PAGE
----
One of the most frustrating experiences for a writer is semantic satiation. In fact, you don’t even have to be a writer to experience it; you merely have to be capable of writing: take a word, any word — let’s say “satiation” — and repeat it again and again. Suddenly it loses all meaning. It is as if there were a switch in your head somewhere that was being triggered. Why does this word look so strange? What does it mean?
Visual satiation lies at the heart of Ruth van Beek‘s The Oldest Thing, the fact that the most ordinary things can suddenly appear alien — much like words can lose their meaning. The book is filled with rather simple, at times childlike photographs of completely ordinary items alongside a number of images made by the artist. The latter can probably easiest described as either colour fields painted on top of photographs or swatches of monochromatic paper that are placed on top of other photographs.
All of these images (except the very first one) are paired. Pairing images is one of the main games in the world of photography. People go about them in all kinds of ways. For example, there is the hipsterish visual wit exemplified by Jason Fulford (furiously winking at the in crowd that will take delight at everybody’s shared cleverness). In stark contrast to that, though, Van Beek’s pairings are completely playful and entirely devoid of pretense. At times, the pairings are almost too simple; and yet they work. This really looks like that in the most basic fashion.
How does this work? Or why does it work? And why is the outcome of this game so incredibly delightful? Ever since I received the book in the mail, I have been trying to figure out how to write about it. Every time I thought I had finally figured out how to convey what I thought I had realized, some other form of satiation would strike me; and everything that had just — and finally! — made perfect sense was now dissolving in the strangeness of abstract thought.
I might as well note that strictly speaking, the book contains a lot of photographs that are placed sideways on the pages. As a viewer, you can obviously turn the book in such a fashion that up will be up, and down will be down. But I don’t think that you really want to do that. You want to resist that temptation because while Ruth van Beek is after the visual description of whatever item is being depicted — a table, a pillow, whatever else, it’s the one in the book that she’s interested in.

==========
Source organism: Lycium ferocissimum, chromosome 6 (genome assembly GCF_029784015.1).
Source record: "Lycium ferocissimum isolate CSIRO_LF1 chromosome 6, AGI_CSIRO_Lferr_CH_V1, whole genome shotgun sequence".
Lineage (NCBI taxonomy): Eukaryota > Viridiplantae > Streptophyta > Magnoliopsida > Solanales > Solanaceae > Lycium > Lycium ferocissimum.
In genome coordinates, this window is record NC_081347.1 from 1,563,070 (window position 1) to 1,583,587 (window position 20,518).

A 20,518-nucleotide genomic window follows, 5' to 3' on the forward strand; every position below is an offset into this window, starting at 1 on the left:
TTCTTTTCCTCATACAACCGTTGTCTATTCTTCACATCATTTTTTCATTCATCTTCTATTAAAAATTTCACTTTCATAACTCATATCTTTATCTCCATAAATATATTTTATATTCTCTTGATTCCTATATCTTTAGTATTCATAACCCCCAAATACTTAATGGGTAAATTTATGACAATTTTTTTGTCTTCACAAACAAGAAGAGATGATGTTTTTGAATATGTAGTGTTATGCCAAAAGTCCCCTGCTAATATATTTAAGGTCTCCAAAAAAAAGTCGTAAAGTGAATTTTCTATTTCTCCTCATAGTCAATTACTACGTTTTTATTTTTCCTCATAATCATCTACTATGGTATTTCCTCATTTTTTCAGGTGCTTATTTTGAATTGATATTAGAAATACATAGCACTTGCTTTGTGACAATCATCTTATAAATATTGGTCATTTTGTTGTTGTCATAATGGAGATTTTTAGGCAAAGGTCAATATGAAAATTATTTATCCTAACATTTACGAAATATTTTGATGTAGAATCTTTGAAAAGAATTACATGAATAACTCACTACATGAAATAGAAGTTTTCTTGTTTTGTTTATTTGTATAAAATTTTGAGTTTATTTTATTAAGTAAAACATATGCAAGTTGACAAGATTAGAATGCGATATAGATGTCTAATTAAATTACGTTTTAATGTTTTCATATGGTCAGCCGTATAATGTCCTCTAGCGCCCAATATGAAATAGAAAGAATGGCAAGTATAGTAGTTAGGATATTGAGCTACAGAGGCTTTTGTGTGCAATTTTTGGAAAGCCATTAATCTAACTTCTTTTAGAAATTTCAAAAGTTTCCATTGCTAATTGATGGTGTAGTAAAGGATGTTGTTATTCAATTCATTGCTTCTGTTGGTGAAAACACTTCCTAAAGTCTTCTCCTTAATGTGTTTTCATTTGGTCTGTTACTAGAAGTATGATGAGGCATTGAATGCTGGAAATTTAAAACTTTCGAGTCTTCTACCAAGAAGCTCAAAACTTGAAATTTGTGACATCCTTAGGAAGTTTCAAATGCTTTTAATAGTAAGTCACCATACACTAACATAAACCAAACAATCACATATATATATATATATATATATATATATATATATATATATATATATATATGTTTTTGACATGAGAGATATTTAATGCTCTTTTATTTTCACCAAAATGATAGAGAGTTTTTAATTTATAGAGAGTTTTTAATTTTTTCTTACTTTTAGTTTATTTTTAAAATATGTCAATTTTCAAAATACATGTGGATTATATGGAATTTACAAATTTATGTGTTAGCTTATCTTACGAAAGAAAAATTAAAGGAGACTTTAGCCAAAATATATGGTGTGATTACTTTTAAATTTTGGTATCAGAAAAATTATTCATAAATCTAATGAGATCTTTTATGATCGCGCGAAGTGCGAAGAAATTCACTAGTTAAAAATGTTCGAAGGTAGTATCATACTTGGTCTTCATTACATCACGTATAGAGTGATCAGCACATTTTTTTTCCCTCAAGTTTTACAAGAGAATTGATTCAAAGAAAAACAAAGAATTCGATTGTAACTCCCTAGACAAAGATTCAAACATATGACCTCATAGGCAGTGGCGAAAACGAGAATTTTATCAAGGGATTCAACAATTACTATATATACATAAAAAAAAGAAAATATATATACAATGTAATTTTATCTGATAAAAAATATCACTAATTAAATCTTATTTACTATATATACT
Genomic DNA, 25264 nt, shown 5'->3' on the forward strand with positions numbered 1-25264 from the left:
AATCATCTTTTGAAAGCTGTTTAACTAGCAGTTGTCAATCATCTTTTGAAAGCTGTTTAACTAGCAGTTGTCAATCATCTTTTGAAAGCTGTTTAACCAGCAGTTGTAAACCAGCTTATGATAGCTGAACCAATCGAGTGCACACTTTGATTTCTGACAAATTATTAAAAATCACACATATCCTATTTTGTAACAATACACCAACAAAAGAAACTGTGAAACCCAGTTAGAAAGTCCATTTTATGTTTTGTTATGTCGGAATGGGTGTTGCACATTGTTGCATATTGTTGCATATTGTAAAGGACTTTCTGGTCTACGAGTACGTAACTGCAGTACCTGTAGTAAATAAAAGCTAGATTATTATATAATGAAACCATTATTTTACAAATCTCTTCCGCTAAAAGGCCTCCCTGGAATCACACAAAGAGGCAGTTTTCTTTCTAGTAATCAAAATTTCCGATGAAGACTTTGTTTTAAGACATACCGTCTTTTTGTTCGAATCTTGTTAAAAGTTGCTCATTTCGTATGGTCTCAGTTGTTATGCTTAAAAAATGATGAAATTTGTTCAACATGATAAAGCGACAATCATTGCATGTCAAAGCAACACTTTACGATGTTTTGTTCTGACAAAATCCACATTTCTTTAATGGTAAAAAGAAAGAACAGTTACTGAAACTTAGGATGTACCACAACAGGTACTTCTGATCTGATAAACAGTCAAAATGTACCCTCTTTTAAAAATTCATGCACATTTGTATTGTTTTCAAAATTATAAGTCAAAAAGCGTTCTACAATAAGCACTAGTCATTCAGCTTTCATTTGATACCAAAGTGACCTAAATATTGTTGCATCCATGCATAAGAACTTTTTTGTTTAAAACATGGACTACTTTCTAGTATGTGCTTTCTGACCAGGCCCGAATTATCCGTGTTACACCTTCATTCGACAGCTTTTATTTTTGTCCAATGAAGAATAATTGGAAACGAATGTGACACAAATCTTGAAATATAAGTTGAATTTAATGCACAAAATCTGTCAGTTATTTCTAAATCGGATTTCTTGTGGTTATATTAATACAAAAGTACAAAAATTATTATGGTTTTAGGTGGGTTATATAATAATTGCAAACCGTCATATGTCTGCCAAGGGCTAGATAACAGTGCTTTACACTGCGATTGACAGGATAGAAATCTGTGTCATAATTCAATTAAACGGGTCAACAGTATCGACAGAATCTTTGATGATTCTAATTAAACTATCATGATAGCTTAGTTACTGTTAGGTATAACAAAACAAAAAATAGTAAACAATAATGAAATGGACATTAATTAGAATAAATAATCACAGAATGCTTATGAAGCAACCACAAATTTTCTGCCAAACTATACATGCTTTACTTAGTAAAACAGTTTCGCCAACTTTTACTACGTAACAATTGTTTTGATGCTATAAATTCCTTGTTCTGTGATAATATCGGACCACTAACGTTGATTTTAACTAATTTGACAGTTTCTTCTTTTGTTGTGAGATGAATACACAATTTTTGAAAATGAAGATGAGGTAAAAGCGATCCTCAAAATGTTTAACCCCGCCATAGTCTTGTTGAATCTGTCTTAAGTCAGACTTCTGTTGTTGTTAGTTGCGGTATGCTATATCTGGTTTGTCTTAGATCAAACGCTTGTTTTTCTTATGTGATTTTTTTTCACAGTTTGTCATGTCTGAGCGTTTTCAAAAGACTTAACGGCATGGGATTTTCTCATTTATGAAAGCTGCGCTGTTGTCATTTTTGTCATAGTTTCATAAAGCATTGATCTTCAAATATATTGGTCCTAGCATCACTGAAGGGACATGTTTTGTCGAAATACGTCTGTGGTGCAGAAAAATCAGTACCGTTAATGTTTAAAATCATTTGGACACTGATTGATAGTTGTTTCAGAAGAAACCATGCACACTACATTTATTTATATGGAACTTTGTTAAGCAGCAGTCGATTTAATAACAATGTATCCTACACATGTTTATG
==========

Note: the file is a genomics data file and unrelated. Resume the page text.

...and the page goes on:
As a viewer, you always have to submit to the internal logic of a piece of art. As an artist, you have to trust your viewers to be able to do that. If they can’t or don’t want to, then, well, that’s their problem. After all, a small wooden table with plates, cups, and a tea pot on it (all of which might or might not be a miniature set) is only that when viewed “properly”. Seen rotated, all of it becomes something else, even if it’s not clear what exactly that is.
But that’s the game here: visual satiation. Of course, you could look at a photograph for such a long time until everything looks strange to you. However, those near you might start wondering about your sanity or they might suspect a medical problem, neither of which would be particularly pleasant.
Instead, you might as well take The Oldest Thing and have some of the work done for you, which comes with the added bonus that you couldn’t have thought of what you’re about to encounter.
One of the reasons why Van Beek easily manages to stay clear of the hipsterish visual wit I mentioned earlier is because the images all describe such basic, simple objects. Many of them are household items. Some look as if they had been taken from maybe a cookbook. Others might have been found in a mail-order catalogue. To locate such profound visual delight in the most mundane of settings is no mean feat.
On the back of the book, Van Beek gives away the source of her imagery: “My mother left me three binders with carefully copied recipes and pasted pictures. I never made any of these recipes. I kept them for other reasons. […] My mother died when I was fifteen. I never knew her as a woman. This has ensured that she has always remained a mother figure.”
We need to keep in mind that for all art there’s a separation between where a piece of art is coming from and what it is about (even as the two aspects typically overlap to some extent). Knowing about this part of the artist’s biography might be helpful, though, especially for those who are too puzzled by the mundane deadpanness of it all. If you’re one of those: There’s much to be gained from allowing yourself access to Ruth van Beek’s visual logic.
The Oldest Thing; images by Ruth van Beek; poems by Basje Boer; 512 pages; Van Zoetendaal; 2023
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